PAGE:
Sunday, October 9, 2016

Chicago Botanic Garden, Fall Visit Part 1; Non-Hardy Plants

For the first time since January 2011 I was able to make a trip to Chicago Botanic Garden. This was also my first trip during the growing season since 2006. You'd think a professional plant geek would make it to a great public garden that's only 100 miles away more than three times in a decade, but life in horticulture is always busy. As I'm hoping to have a little more time, garden visits should be more frequent.

After culling bad shots, duplicates, and name tag shots, I took 199 photos. I'll be breaking this up into 4 parts; probably Hardy, Non-hardy, Trials, and Bonus. I'm going to start with the non-hardy things and go from there. Chicago botanic is home to some really fantastic annual and tropical plants and many were still really shining this late in the year. 

Asclepias curasavica
 For us this milkweed is not hardy. But it's a great long-blooming addition to containers and annual plantings.
Begonia


My picture here doesn't do this combo justice. Juncus and Celosia. Celosia is one of those plants that I see in flats on the retail bench and don't think of as something I'd use. But every time I see them in a garden, they impress me. 

Centratherum punctatum

Centratherum punctatum
 Definitely and unknown plant to me, Centratherum punctatum ssp. punctatum was a neat enough plant. Apparently a tender perennial hardy to 25°F. Judging by search results, not common at all. Honey bees seem to like it.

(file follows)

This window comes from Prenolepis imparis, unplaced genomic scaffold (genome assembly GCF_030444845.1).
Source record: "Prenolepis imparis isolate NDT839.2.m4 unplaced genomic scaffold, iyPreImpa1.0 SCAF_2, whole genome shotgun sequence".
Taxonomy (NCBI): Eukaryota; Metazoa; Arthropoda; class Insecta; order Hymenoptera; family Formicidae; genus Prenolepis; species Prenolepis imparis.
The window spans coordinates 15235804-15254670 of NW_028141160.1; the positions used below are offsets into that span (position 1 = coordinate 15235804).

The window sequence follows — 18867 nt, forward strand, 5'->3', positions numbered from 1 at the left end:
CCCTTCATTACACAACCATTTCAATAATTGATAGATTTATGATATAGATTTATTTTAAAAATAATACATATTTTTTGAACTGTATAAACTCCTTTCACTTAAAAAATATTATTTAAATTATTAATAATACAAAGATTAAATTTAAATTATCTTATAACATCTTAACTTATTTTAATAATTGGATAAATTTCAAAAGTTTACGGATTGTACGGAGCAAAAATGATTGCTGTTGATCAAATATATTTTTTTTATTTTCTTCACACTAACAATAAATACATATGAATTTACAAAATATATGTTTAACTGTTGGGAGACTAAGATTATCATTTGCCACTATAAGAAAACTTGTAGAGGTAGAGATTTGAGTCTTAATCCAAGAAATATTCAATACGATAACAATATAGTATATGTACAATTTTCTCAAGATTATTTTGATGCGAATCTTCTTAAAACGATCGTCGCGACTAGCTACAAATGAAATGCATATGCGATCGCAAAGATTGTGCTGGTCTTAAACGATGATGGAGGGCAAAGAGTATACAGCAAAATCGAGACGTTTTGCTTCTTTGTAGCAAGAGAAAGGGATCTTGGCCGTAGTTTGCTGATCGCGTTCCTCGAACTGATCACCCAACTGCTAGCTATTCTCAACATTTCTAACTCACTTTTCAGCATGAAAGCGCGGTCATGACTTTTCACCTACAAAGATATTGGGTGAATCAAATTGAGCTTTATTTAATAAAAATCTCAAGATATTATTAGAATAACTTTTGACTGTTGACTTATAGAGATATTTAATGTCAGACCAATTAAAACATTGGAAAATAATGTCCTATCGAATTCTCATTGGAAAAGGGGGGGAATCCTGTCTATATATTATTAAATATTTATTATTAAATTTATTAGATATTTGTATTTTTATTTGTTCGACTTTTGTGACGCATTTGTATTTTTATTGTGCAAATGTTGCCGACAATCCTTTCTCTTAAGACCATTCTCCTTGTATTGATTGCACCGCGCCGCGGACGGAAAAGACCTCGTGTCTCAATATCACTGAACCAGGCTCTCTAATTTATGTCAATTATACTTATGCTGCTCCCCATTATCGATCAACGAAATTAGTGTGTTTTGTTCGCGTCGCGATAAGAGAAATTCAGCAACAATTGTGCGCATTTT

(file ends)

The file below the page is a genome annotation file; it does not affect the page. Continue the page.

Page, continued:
Chrysanthemum 'Saga Nishiki'

Chrysanthemum 'Saga Nishiki'
Mums were in full force in the gardens, though maybe not quite used as much as the average fall display. If you know me, you know I'm not a huge fan of typical seasonal fall mums. But there are definitely exceptions. 'Saga Nishiki' is absolutely one of those exceptions. Broom-type mums are rad!
Chrysanthemum 'Gum Drop'
 I sometimes forget that cascade mums exist. This trip was a good reminder of that fact as they had a few varieties throughout the gardens. 'Gum Drop' was the only one I took a photo of. These fall into the category of typical fall mums that I don't love, but I understand their use and realize people like them. I'm not sure why these aren't used in hanging baskets rather than a normal garden mum. Maybe I should try it and see what happens.


Coleus 'Glennis'
Coleus 'Glennis'
 Many coleus were still looking great. This one was in a planter indoors and looked particularly attractive. Oddly enough it's the only one I specifically took pictures of.

Colocasia 'White Lava'
 This was the only Colocasia that jumped out at me. Probably because I love this variety but haven't had the chance to grow it yet.

Cortaderia
 Cortaderia probably falls in the hardy plants category for many of you. It might even be somewhat usable in Chicago. I'm pretty sure these were just seasonal display, and it's not hardy here for us. Really very pretty, but I'm somewhat glad it's not hardy here.




 I took photos of a few Dahlias that I liked, but didn't look for the tags. There were many more, some I didn't like and some I just didn't take pictures of.

Euryale ferox
Euryale ferox
Gorgon plant, Euryale ferox, is the closest relative to lotus of the genus Victoria. Leaves are 3' wide and have a quilted texture. Stems and seed pods are spiny. Flowers are a beautiful purple and white bicolor but the plant here wasn't in bloom. I need one!

A lotus from the genus Nelumbo and some tropical water lilies. This trip strengthened my desire for a tropical pond. 
Tropical water lily
Tropical water lily
Tropical water lily; this was in bloom on our way out but I didn't stop for a picture as it was much more crowded at this point.
tropical water lily
A very beautiful lotus